24 Pa. Stat. Ann. § 13-1327(b)(2).

  Although the subject areas to be taught in schools operated by a bona fide church or religious body are prescribed by statute, it is "the policy of the Commonwealth to preserve the primary right and the obligation of the parent or parents, or person or persons in loco parentis to a child, to choose the education and training for such child." 24 Pa. Stat. Ann. § 13-1327(b). Accordingly, nothing contained in the Compulsory Attendance Law "shall empower the Commonwealth, any of its officers, agencies or subdivisions to approve the course content, faculty, staff or disciplinary requirements of any religious school referred to in this section without the consent of said school." Id.

  C. Act 169 of 1988 — Pennsylvania Home Schooling Act

  The Pennsylvania legislature recognized and permitted the fourth alternative in 1988 — Pennsylvania's Home Schooling Act, Act 169 of 1988, P.L. 1321, No. 169, December 1, 1988, 24 Pa. Stat. Ann. § 13-1327.1. Act 169 provides that instruction to children of compulsory school age in a "home education program" satisfies Compulsory Attendance Law. 24 Pa. Stat. Ann. § 13-1327.1(d). Act 169 requires the same number of days and hours of instruction, and the same subject matters of instruction as required by a school operated by a bona fide church or religious body. 24 Pa. Stat. Ann. § 13-1327.1(c)(1)(2). To begin a home education program, the parent or guardian of the child must file a notarized affidavit prior to the commencement of the home education program, and annually thereafter on August 1, with the superintendent of the school district of residence. 24 Pa. Stat. Ann. § 13-1327.1(b)(1). This affidavit must set forth:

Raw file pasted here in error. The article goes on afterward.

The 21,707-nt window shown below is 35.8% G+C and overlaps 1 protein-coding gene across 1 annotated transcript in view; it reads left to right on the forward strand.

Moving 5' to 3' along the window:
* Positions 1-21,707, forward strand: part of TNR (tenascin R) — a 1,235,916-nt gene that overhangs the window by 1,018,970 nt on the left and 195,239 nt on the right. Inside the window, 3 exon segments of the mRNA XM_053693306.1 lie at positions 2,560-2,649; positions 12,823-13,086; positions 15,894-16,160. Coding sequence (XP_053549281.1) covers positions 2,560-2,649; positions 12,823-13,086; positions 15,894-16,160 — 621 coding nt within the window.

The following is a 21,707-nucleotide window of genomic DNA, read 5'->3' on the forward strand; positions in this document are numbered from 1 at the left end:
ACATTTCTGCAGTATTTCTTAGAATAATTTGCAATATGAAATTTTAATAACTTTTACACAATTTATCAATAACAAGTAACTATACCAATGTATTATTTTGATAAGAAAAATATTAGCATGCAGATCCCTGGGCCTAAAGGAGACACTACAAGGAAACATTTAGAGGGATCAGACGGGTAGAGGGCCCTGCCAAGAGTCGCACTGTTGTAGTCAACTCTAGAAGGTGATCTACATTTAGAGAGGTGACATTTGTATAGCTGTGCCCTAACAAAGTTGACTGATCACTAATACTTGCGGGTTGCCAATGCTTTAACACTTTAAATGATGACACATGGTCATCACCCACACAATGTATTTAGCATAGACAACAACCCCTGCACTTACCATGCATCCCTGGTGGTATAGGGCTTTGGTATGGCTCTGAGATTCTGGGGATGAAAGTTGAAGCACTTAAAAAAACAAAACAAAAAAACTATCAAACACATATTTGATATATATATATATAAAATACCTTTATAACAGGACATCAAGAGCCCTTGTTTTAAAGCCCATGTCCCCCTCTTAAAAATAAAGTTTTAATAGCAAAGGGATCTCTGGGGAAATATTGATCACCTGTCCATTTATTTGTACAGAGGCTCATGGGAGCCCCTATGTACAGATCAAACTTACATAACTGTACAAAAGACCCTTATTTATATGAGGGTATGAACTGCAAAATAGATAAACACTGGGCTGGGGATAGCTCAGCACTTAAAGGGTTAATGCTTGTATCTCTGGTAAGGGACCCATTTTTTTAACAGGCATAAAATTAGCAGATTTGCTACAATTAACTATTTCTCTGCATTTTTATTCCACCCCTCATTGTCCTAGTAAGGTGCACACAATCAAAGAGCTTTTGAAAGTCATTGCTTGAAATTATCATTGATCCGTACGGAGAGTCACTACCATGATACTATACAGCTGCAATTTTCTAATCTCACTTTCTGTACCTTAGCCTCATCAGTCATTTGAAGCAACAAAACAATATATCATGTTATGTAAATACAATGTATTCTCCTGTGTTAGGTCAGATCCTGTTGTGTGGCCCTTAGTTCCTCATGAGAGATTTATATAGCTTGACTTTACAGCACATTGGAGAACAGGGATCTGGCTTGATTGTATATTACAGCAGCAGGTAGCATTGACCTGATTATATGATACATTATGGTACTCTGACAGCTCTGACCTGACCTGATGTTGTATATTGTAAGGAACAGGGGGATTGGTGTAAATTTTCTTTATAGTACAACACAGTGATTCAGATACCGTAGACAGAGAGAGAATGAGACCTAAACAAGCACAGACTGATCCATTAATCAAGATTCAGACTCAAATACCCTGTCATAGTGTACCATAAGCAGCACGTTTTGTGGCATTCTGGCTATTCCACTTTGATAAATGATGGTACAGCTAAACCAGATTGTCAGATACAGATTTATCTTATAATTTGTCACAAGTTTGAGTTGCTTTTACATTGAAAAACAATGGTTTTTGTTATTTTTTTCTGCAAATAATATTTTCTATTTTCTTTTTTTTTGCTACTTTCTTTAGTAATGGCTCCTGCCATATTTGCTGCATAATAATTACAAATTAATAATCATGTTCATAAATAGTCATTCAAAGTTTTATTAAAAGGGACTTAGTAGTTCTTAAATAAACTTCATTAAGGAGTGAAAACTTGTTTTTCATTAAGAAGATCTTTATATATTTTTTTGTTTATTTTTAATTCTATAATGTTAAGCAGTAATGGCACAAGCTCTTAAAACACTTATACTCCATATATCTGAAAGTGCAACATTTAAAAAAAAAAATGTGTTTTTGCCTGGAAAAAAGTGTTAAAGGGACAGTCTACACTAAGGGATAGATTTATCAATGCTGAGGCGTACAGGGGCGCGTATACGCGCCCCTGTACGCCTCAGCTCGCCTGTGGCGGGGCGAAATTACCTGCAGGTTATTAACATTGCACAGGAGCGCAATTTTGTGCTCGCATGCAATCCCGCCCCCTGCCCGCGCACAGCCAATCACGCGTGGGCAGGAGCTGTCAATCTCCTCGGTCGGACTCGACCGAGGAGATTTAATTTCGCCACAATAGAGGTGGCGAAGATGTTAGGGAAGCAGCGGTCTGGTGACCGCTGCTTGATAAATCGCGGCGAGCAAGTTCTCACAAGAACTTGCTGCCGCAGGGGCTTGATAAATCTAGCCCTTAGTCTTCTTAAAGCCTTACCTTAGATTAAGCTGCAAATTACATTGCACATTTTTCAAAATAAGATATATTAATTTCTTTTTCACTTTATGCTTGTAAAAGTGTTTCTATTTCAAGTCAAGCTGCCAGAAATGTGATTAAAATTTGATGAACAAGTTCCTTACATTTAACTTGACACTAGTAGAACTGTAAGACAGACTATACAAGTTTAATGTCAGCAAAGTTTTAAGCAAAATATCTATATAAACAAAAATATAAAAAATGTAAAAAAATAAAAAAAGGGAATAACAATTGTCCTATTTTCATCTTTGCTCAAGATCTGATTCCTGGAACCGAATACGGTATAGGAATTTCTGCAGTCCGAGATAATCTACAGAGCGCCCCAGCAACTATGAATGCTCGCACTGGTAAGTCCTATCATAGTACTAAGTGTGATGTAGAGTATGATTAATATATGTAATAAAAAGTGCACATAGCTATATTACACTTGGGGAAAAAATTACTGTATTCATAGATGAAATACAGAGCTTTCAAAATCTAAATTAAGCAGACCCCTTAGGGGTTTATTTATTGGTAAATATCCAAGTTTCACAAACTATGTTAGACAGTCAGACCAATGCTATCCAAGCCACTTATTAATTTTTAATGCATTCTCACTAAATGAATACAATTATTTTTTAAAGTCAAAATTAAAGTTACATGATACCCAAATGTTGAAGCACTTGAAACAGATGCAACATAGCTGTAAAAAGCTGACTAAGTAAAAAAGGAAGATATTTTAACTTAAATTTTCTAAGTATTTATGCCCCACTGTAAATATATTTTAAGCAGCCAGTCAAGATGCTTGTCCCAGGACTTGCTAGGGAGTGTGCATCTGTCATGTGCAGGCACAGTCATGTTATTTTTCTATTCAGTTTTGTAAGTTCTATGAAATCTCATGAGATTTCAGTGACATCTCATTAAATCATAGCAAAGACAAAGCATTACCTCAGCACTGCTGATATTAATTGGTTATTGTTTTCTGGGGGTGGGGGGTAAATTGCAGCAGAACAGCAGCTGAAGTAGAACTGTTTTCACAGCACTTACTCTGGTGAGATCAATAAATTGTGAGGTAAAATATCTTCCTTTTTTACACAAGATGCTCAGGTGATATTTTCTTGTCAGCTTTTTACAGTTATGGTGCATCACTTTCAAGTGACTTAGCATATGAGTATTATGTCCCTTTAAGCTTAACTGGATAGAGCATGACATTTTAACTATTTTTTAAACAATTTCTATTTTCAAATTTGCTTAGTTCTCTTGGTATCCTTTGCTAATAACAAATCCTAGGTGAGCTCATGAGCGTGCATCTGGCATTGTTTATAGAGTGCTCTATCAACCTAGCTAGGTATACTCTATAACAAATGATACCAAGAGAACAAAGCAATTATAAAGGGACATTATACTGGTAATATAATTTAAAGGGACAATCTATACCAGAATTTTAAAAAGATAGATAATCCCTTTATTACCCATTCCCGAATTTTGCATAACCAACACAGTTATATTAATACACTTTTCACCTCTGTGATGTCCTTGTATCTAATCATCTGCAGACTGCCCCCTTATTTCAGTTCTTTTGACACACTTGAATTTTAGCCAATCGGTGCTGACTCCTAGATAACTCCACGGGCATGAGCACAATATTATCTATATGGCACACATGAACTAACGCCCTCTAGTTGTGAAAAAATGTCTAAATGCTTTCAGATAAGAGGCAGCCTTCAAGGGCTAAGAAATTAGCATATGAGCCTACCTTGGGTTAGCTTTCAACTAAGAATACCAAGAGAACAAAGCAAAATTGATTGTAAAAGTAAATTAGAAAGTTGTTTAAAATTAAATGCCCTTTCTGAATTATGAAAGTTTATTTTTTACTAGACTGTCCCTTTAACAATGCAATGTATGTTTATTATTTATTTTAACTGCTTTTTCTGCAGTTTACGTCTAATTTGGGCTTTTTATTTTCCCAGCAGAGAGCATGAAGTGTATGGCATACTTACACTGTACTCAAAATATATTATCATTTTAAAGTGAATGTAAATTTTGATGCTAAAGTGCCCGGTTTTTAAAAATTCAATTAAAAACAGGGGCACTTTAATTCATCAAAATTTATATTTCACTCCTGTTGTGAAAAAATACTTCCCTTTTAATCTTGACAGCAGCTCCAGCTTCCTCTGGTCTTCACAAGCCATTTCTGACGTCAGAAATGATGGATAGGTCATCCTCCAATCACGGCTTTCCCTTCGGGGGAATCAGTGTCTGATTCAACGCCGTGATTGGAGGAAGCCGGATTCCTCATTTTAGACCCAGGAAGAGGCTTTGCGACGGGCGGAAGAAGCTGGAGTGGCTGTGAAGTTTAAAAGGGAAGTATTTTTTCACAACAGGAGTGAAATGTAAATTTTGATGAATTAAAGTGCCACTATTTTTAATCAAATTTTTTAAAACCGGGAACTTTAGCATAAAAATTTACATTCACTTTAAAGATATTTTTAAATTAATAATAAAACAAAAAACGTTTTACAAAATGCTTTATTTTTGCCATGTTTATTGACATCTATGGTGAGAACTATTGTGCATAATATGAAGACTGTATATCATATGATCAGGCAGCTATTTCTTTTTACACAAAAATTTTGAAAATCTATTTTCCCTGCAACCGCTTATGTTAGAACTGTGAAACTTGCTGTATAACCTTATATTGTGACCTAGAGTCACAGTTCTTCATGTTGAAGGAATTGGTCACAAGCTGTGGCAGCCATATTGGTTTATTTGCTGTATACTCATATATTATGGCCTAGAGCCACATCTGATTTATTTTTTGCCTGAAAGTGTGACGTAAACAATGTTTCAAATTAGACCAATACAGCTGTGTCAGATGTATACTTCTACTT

[T]he name of supervisor of the home education program who shall be responsible for the provision of instruction; the name and age of each child . . .; the address and telephone number of the . . . site; that such subjects as required by law are offered in the English language, including an outline of proposed education objectives by subject area.
24 Pa. Stat. Ann. § 13-1327.1.

  The outline of proposed education objectives cannot be utilized by the district superintendent in determining whether the home education program is in compliance. 24 Pa. Stat. Ann. § 13-1327.1(b)(1). However, the superintendent is charged with ensuring that "appropriate education" is taking place; "appropriate education" is "a program consisting of instruction in the required subjects for the time required in this act and in which the student demonstrates sustained progress in the overall program." 24 Pa. Stat. Ann. § 13-1327.1(a).

  In order to ensure that "appropriate education" is occurring, the supervisor of the home education program must submit to the district superintendent a portfolio of records and materials, as follows:
(1) A portfolio of records and materials. The portfolio shall consist of a log, made contemporaneously with the instruction, which designates by title the reading materials used, samples of any writings, worksheets, workbooks or creative materials used or developed by the student and in grades three, five and eight results of nationally normed standardized achievement tests in reading/language arts and mathematics or the results of Statewide tests administered in these grade levels. The department shall establish a list . . . of nationally normed standardized tests from which the supervisor . . . shall select . . . if the supervisor does not choose the Statewide tests. At the discretion of the supervisor, the portfolio may include the results of nationally normed standardized achievement tests for other subject areas or grade levels. The supervisor shall ensure that the nationally normed standardized tests or the Statewide tests shall not be administered by the child's parent or guardian.
* * *
(2) An annual written evaluation of the student's educational progress as determined by a licensed clinical or school psychologist or a teacher certified by the Commonwealth or by a [qualified] nonpublic school teacher or administrator. . . . The evaluation shall also be based on an interview of the child and a review of the portfolio required in clause (1) and shall certify whether or not an appropriate education is occurring. At the request of the supervisor, persons with other qualifications may conduct the evaluation with the prior consent of the district of residence superintendent. In no event shall the evaluator be the supervisor or their spouse.
24 Pa. Stat. Ann. § 13-1327.1(e)(1)(2).